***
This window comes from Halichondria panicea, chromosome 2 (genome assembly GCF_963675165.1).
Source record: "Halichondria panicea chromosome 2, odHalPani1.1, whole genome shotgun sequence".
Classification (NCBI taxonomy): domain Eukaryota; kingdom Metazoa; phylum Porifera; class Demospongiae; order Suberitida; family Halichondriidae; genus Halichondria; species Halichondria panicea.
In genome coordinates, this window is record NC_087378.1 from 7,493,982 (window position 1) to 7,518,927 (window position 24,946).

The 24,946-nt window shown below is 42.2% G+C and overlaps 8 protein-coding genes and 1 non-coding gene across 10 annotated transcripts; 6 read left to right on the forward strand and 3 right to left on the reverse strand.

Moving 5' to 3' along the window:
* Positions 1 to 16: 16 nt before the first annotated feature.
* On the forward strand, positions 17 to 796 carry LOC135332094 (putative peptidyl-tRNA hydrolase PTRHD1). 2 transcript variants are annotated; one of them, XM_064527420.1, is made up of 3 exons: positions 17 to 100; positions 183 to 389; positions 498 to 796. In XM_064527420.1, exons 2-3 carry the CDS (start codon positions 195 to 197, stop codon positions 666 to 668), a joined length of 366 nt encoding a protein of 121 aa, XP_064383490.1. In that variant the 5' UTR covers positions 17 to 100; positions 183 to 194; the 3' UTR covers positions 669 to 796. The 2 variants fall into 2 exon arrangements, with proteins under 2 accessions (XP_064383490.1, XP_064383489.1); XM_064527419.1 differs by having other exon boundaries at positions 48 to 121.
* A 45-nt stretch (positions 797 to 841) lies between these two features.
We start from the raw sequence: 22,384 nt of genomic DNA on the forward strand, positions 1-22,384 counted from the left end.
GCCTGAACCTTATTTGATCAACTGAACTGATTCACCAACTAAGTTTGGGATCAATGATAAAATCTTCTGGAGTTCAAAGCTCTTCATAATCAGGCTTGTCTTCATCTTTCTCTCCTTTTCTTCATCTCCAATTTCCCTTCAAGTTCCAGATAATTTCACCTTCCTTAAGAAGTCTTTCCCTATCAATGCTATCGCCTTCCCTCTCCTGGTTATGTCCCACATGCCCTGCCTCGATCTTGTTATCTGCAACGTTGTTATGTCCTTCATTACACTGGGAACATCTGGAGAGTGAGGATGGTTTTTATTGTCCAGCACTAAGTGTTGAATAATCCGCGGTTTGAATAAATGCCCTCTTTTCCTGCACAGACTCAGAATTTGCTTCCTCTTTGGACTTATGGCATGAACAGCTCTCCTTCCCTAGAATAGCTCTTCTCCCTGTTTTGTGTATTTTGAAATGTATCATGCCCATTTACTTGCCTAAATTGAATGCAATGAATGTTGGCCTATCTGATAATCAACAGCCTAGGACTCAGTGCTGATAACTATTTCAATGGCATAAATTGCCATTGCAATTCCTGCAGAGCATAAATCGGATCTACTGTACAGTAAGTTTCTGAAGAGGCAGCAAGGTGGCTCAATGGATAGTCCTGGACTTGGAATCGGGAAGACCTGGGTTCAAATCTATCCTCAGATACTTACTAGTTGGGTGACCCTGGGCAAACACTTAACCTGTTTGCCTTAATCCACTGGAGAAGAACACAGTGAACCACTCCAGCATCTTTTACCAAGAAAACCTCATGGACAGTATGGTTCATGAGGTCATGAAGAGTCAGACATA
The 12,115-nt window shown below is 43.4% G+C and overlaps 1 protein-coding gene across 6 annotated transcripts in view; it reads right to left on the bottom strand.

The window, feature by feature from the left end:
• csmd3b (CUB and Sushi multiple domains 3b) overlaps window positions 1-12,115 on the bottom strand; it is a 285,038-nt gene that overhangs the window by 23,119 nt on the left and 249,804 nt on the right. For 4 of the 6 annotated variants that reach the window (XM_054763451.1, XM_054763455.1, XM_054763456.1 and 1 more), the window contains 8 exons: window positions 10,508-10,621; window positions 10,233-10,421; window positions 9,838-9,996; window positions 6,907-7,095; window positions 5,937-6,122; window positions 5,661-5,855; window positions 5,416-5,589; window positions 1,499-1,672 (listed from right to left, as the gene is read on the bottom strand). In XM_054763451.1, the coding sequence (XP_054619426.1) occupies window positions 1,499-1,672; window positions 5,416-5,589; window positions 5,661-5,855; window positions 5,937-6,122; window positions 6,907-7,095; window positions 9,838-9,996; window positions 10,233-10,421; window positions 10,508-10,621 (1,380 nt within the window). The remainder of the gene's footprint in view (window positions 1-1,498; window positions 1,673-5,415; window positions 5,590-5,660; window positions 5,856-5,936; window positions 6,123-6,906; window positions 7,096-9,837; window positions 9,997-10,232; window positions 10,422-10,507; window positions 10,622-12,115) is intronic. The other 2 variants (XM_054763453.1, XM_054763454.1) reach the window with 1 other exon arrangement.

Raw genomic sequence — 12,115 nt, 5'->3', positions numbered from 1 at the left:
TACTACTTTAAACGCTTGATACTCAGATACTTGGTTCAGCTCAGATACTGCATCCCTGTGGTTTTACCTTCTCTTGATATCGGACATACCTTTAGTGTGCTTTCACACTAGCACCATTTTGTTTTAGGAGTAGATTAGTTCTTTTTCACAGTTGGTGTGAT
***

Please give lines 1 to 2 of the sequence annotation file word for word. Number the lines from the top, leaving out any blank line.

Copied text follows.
This window comes from Halichondria panicea, chromosome 2 (genome assembly GCF_963675165.1).
Source record: "Halichondria panicea chromosome 2, odHalPani1.1, whole genome shotgun sequence".